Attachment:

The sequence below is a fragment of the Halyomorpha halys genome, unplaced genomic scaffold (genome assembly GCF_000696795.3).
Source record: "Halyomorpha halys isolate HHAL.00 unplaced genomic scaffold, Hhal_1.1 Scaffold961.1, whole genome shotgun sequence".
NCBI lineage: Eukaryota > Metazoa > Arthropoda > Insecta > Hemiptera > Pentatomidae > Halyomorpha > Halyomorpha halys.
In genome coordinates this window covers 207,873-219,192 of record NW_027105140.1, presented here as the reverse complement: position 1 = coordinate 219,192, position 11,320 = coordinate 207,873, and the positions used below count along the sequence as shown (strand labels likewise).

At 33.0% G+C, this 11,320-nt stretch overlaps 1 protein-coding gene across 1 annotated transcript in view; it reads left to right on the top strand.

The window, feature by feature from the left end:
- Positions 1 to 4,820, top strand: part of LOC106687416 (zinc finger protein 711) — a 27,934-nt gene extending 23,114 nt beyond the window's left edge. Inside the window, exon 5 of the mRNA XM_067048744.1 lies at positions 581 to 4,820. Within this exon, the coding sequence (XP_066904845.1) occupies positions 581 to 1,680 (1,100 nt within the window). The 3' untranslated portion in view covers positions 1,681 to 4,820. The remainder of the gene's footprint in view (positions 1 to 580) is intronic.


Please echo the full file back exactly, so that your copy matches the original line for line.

The sequence below is a fragment of the Halyomorpha halys genome, unplaced genomic scaffold (genome assembly GCF_000696795.3).
Source record: "Halyomorpha halys isolate HHAL.00 unplaced genomic scaffold, Hhal_1.1 Scaffold961.1, whole genome shotgun sequence".
NCBI lineage: Eukaryota > Metazoa > Arthropoda > Insecta > Hemiptera > Pentatomidae > Halyomorpha > Halyomorpha halys.
In genome coordinates this window covers 207,873-219,192 of record NW_027105140.1, presented here as the reverse complement: position 1 = coordinate 219,192, position 11,320 = coordinate 207,873, and the positions used below count along the sequence as shown (strand labels likewise).

At 33.0% G+C, this 11,320-nt stretch overlaps 1 protein-coding gene across 1 annotated transcript in view; it reads left to right on the top strand.

The window, feature by feature from the left end:
- Positions 1 to 4,820, top strand: part of LOC106687416 (zinc finger protein 711) — a 27,934-nt gene extending 23,114 nt beyond the window's left edge. Inside the window, exon 5 of the mRNA XM_067048744.1 lies at positions 581 to 4,820. Within this exon, the coding sequence (XP_066904845.1) occupies positions 581 to 1,680 (1,100 nt within the window). The 3' untranslated portion in view covers positions 1,681 to 4,820. The remainder of the gene's footprint in view (positions 1 to 580) is intronic.